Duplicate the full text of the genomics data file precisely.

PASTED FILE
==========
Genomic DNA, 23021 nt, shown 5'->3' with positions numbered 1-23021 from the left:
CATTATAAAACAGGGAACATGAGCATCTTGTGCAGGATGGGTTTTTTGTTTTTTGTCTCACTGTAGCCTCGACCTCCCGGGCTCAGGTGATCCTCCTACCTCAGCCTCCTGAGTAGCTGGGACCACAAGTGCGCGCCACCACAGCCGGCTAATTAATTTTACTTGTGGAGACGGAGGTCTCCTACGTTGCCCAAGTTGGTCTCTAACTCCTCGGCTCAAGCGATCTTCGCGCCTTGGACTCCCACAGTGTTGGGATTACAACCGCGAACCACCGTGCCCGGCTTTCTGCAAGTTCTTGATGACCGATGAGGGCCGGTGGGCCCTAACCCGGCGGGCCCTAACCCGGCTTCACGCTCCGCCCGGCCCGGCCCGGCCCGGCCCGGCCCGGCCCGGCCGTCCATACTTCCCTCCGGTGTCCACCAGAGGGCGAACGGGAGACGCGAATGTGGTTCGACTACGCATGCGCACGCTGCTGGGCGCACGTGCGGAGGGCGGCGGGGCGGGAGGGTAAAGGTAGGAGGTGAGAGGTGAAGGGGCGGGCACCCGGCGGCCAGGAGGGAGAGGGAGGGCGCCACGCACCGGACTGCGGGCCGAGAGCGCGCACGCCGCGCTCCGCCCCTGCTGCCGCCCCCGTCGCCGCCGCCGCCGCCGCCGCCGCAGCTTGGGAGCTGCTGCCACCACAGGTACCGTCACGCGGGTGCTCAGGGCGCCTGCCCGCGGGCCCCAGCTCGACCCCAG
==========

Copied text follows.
Genomic DNA, 23021 nt, shown 5'->3' with positions numbered 1-23021 from the left:
CATTATAAAACAGGGAACATGAGCATCTTGTGCAGGATGGGTTTTTTGTTTTTTGTCTCACTGTAGCCTCGACCTCCCGGGCTCAGGTGATCCTCCTACCTCAGCCTCCTGAGTAGCTGGGACCACAAGTGCGCGCCACCACAGCCGGCTAATTAATTTTACTTGTGGAGACGGAGGTCTCCTACGTTGCCCAAGTTGGTCTCTAACTCCTCGGCTCAAGCGATCTTCGCGCCTTGGACTCCCACAGTGTTGGGATTACAACCGCGAACCACCGTGCCCGGCTTTCTGCAAGTTCTTGATGACCGATGAGGGCCGGTGGGCCCTAACCCGGCGGGCCCTAACCCGGCTTCACGCTCCGCCCGGCCCGGCCCGGCCCGGCCCGGCCCGGCCCGGCCGTCCATACTTCCCTCCGGTGTCCACCAGAGGGCGAACGGGAGACGCGAATGTGGTTCGACTACGCATGCGCACGCTGCTGGGCGCACGTGCGGAGGGCGGCGGGGCGGGAGGGTAAAGGTAGGAGGTGAGAGGTGAAGGGGCGGGCACCCGGCGGCCAGGAGGGAGAGGGAGGGCGCCACGCACCGGACTGCGGGCCGAGAGCGCGCACGCCGCGCTCCGCCCCTGCTGCCGCCCCCGTCGCCGCCGCCGCCGCCGCCGCCGCAGCTTGGGAGCTGCTGCCACCACAGGTACCGTCACGCGGGTGCTCAGGGCGCCTGCCCGCGGGCCCCAGCTCGACCCCAG